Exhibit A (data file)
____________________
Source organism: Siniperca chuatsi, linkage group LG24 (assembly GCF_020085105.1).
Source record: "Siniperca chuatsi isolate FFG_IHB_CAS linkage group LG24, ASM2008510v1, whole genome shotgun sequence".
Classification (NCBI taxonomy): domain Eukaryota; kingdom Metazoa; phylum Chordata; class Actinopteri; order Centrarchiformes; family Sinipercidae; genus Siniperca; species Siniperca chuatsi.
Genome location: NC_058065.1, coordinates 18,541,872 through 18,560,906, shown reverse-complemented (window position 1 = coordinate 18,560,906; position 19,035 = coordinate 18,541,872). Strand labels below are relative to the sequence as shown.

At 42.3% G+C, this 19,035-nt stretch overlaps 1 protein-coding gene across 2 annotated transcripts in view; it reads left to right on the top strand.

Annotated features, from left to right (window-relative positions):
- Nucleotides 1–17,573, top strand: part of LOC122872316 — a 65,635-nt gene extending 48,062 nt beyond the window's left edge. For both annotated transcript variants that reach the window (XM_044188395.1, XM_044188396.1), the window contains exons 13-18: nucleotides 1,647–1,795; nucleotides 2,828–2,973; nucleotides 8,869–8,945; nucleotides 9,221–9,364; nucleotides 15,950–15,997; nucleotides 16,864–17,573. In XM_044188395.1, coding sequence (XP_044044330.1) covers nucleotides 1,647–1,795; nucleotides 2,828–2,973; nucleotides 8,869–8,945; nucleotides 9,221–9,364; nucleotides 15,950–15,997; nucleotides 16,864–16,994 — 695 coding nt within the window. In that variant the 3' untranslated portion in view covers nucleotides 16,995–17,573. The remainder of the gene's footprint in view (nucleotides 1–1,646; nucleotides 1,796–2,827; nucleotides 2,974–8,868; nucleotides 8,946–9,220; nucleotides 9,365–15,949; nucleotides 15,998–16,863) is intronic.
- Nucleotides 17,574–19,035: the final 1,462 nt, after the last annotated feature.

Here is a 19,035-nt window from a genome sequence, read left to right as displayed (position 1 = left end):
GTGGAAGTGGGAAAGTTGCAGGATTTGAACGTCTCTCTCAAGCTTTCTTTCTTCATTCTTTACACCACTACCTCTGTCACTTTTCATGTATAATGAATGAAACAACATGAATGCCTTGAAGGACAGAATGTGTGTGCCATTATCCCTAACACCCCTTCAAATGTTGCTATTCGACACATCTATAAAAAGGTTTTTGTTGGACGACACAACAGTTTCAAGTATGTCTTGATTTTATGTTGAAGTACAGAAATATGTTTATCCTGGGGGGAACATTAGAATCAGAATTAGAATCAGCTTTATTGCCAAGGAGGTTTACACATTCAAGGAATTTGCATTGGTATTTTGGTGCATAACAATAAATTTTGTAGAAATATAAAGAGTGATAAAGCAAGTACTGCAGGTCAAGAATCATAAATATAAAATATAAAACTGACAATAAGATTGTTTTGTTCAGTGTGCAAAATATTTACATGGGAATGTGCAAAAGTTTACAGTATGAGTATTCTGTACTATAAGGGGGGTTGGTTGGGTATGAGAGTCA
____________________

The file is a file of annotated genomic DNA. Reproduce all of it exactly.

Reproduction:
Source organism: Siniperca chuatsi, linkage group LG24 (assembly GCF_020085105.1).
Source record: "Siniperca chuatsi isolate FFG_IHB_CAS linkage group LG24, ASM2008510v1, whole genome shotgun sequence".
Classification (NCBI taxonomy): domain Eukaryota; kingdom Metazoa; phylum Chordata; class Actinopteri; order Centrarchiformes; family Sinipercidae; genus Siniperca; species Siniperca chuatsi.
Genome location: NC_058065.1, coordinates 18,541,872 through 18,560,906, shown reverse-complemented (window position 1 = coordinate 18,560,906; position 19,035 = coordinate 18,541,872). Strand labels below are relative to the sequence as shown.

At 42.3% G+C, this 19,035-nt stretch overlaps 1 protein-coding gene across 2 annotated transcripts in view; it reads left to right on the top strand.

Annotated features, from left to right (window-relative positions):
- Nucleotides 1–17,573, top strand: part of LOC122872316 — a 65,635-nt gene extending 48,062 nt beyond the window's left edge. For both annotated transcript variants that reach the window (XM_044188395.1, XM_044188396.1), the window contains exons 13-18: nucleotides 1,647–1,795; nucleotides 2,828–2,973; nucleotides 8,869–8,945; nucleotides 9,221–9,364; nucleotides 15,950–15,997; nucleotides 16,864–17,573. In XM_044188395.1, coding sequence (XP_044044330.1) covers nucleotides 1,647–1,795; nucleotides 2,828–2,973; nucleotides 8,869–8,945; nucleotides 9,221–9,364; nucleotides 15,950–15,997; nucleotides 16,864–16,994 — 695 coding nt within the window. In that variant the 3' untranslated portion in view covers nucleotides 16,995–17,573. The remainder of the gene's footprint in view (nucleotides 1–1,646; nucleotides 1,796–2,827; nucleotides 2,974–8,868; nucleotides 8,946–9,220; nucleotides 9,365–15,949; nucleotides 15,998–16,863) is intronic.
- Nucleotides 17,574–19,035: the final 1,462 nt, after the last annotated feature.

Here is a 19,035-nt window from a genome sequence, read left to right as displayed (position 1 = left end):
GTGGAAGTGGGAAAGTTGCAGGATTTGAACGTCTCTCTCAAGCTTTCTTTCTTCATTCTTTACACCACTACCTCTGTCACTTTTCATGTATAATGAATGAAACAACATGAATGCCTTGAAGGACAGAATGTGTGTGCCATTATCCCTAACACCCCTTCAAATGTTGCTATTCGACACATCTATAAAAAGGTTTTTGTTGGACGACACAACAGTTTCAAGTATGTCTTGATTTTATGTTGAAGTACAGAAATATGTTTATCCTGGGGGGAACATTAGAATCAGAATTAGAATCAGCTTTATTGCCAAGGAGGTTTACACATTCAAGGAATTTGCATTGGTATTTTGGTGCATAACAATAAATTTTGTAGAAATATAAAGAGTGATAAAGCAAGTACTGCAGGTCAAGAATCATAAATATAAAATATAAAACTGACAATAAGATTGTTTTGTTCAGTGTGCAAAATATTTACATGGGAATGTGCAAAAGTTTACAGTATGAGTATTCTGTACTATAAGGGGGGTTGGTTGGGTATGAGAGTCA